Teacher well-being & engagement: The importance of teachers’ interpersonal relationships quality at school

Dyah Ayu Purwaniningtyas, Department of Psychology, Universitas Negeri Yogyakarta, Indonesia
Nesya Adira, Department of Psychology, Universitas Negeri Yogyakarta, Indonesia
Rosita Endang Kusmaryani, Department of Psychology, Universitas Negeri Yogyakarta, Indonesia
Siti Rohmah Nurhayati, Department of Psychology, Universitas Negeri Yogyakarta, Indonesia


Relationships are a fundamental feature of human life, making the study of relationships a crucial point in psychology, including within the context of schools. In addition to being a place of learning for students, schools serve as a workplace where teachers establish and maintain relationships. However, the majority of research conducted in schools still focuses only on student-student and teacher-student relationships. Moreover, there is limited specific research examining the importance of the quality of interpersonal relationships among teachers. This quantitative survey study aims to investigate the role of teacher-student interpersonal relationship quality as a predictor of Well-Being within the PERMA framework, encompassing Positive Emotion, Work Engagement, Meaning in Life, and Innovative Work Behavior among teachers in schools. Data were collected through offline and online surveys involving 455 teachers in public schools in Yogyakarta. Data analysis was conducted using Structural Equation Modeling (SEM) to test the model of interpersonal relationships among fellow teachers. The model testing indicated a good fit with the indices: χ2(35, N=455) = 132; p<0.001; CFI = 0.977; SRMR = 0.041; RMSEA = 0.073, meeting the criteria set by Hair, Black, Babin, & Anderson (2019). Furthermore, overall, the quality of teacher-student interpersonal relationships significantly predicted the elements of psychological well-being, including affect (β = 0.631; p < 0.001), meaning in life (β = 0.549, p < 0.001), work engagement (β = 0.489; p < 0.001), and innovative work behavior among teachers in schools (β = 0.354; p < 0.001).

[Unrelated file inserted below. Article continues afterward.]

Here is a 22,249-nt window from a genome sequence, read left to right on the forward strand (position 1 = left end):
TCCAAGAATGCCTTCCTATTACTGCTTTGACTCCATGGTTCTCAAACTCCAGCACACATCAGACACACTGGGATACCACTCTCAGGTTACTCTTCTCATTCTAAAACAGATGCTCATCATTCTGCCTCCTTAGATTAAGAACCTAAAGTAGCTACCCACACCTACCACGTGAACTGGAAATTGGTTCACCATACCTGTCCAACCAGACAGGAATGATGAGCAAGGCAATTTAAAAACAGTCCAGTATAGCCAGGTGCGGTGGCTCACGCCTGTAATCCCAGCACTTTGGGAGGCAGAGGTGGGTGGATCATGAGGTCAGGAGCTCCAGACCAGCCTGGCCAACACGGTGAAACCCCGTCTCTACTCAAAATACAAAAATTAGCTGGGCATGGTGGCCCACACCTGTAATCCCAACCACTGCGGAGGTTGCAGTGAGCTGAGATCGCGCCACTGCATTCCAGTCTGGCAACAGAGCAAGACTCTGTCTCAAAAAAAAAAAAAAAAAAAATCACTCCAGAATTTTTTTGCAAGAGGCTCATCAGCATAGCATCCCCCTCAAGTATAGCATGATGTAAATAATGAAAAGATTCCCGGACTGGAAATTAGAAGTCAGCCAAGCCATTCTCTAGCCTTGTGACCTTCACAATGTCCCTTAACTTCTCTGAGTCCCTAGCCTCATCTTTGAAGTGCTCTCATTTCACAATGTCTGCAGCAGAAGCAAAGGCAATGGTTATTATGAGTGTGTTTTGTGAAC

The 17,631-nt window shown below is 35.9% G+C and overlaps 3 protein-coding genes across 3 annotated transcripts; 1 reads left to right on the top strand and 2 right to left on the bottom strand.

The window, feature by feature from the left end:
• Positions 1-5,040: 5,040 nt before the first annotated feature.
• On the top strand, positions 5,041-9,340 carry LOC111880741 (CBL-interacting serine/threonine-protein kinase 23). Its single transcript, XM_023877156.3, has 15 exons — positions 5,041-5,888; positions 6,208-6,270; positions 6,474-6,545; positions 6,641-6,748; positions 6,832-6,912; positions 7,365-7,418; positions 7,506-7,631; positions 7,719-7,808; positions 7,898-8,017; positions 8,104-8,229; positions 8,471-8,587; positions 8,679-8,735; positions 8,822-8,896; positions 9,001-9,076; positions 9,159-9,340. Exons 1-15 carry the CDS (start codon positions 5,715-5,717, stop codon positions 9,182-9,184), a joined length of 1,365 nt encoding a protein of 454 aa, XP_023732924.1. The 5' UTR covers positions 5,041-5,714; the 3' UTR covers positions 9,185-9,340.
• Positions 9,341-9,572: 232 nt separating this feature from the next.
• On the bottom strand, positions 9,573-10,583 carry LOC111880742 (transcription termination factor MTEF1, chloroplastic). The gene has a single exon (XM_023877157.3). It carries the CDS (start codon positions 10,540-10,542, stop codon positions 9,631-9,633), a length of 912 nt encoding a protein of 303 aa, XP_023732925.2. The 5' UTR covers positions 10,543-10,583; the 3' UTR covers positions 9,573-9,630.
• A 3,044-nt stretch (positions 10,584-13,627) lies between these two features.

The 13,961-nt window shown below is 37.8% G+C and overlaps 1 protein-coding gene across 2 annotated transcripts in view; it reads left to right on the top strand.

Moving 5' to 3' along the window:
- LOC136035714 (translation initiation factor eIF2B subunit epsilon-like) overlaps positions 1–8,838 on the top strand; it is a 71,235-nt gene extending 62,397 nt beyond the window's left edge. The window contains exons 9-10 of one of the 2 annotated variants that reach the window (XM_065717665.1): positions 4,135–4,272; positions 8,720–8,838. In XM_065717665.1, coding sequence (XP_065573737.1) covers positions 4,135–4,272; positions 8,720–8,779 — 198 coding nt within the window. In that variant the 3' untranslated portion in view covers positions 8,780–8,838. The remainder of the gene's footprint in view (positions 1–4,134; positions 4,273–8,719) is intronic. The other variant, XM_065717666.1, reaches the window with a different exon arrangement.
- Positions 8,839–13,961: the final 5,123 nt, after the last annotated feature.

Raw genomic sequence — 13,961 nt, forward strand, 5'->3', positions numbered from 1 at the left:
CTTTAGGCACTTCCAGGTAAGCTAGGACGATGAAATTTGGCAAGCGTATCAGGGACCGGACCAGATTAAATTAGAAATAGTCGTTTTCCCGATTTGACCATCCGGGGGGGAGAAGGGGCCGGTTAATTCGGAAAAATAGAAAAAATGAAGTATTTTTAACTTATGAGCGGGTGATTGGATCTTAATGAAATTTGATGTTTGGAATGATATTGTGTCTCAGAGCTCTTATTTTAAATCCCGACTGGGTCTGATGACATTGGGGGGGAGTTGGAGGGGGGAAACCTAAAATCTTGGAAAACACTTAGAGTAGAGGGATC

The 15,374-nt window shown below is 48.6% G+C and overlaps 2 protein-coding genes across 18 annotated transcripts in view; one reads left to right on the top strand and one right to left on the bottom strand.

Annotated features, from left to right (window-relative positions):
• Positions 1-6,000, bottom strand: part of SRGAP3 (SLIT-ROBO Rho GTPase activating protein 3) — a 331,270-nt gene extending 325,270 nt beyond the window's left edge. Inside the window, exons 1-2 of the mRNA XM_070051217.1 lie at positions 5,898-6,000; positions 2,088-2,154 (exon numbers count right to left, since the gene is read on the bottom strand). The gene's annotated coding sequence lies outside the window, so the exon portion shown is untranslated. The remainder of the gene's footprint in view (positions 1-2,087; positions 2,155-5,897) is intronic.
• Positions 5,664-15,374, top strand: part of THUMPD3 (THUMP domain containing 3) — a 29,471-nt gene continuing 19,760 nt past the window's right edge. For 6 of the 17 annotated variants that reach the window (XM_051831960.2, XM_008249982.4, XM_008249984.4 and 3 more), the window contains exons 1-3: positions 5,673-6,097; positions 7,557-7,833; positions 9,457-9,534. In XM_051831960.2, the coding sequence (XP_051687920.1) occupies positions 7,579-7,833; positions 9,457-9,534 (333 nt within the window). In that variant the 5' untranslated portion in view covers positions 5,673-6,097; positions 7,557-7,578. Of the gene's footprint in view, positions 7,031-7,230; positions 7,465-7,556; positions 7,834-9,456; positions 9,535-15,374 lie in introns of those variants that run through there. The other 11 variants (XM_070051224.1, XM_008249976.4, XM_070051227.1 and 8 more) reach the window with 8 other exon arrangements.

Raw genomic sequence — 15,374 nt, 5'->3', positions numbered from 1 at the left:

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DOI: https://doi.org/10.21831/pri.v6i1.61869


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